Less is more!

Every American city and town has far more pavement than needed. We've paved over much of our land for streets and parking lots, making them all much larger than they need to be. Streets and sidewalks take up about 25 percent of the land in many cities and towns, not to mention land consumed by parking lots.

We devote far more land to asphalt and concrete than necessary. An important way to make sidewalks more compatible with trees is to simply rip up excess amounts of impervious surface.

C3-hylton-trees-dekalb before

Sidewalks need to be narrowed

Consider this overly wide sidewalk, above, in Norristown, a small town outside Philadelphia. The sidewalk is wide enough to accommodate a Mahattan-sized crowd, but has few pedestrians.


Excess concrete removed

By removing excess concrete, we can absorb far more rain water and make room for more trees.

hylton trees downtown princeton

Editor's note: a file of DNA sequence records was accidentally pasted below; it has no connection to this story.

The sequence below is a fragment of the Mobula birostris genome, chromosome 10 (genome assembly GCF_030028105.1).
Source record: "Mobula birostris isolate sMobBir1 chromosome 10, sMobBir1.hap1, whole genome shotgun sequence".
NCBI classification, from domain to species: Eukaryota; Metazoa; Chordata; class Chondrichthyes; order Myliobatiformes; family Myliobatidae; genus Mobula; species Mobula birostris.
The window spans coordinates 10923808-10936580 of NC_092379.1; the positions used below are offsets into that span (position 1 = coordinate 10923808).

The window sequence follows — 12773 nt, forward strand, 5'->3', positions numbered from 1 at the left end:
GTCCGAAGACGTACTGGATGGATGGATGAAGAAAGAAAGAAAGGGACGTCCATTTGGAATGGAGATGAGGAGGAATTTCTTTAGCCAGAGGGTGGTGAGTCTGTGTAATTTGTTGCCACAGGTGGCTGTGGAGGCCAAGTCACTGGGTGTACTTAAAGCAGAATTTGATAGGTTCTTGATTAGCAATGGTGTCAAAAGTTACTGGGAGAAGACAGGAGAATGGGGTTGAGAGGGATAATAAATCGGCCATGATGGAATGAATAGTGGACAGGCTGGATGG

Downtown Princeton

By removing excess sidewalk and planting a double row of trees, downtown Princeton has created a park-like atmosphere on Nassau Street adjacent to Princeton University.



This street is far too wide

This typical suburban street is about twice as wide as it needs to be. Note there are only a few cars parked on the street in the distance. The houses all have driveways, and there is virtually no traffic on the street. So why so much asphalt?


Place a median in the center!

Installing a green median in the center will provide a place for trees, eventually creating a canopy over the entire street. It will slow down auto traffic and increase safety for cars and bicyclists.


Median with trees

Notice how a median adds beauty and safety to a street that would otherwise be a wide expanse of asphalt, encouraging speeding and excess storm water runoff.


Narrow the sidewalk, provide tree lawn

A strip of grass or other vegetated area, often known as a tree lawn, provides a place for trees to grow and provides a barrier between car traffic and pedestrians. These four-foot-wide sidewalks, above, are sufficiently wide for a residential area.


New sidewalks need tree lawns

Subdivision ordinances should require tree lawns from five to eight feet wide.

Retrofitting sidewalks with tree lawns

This property owner has realized his sidewalk has a lot more concrete than necessary. Four feet of concrete have been removed permanently, creating a tree lawn, leaving another four feet of concrete for pedestrians,

Even better would be replacing concrete with bricks or asphalt.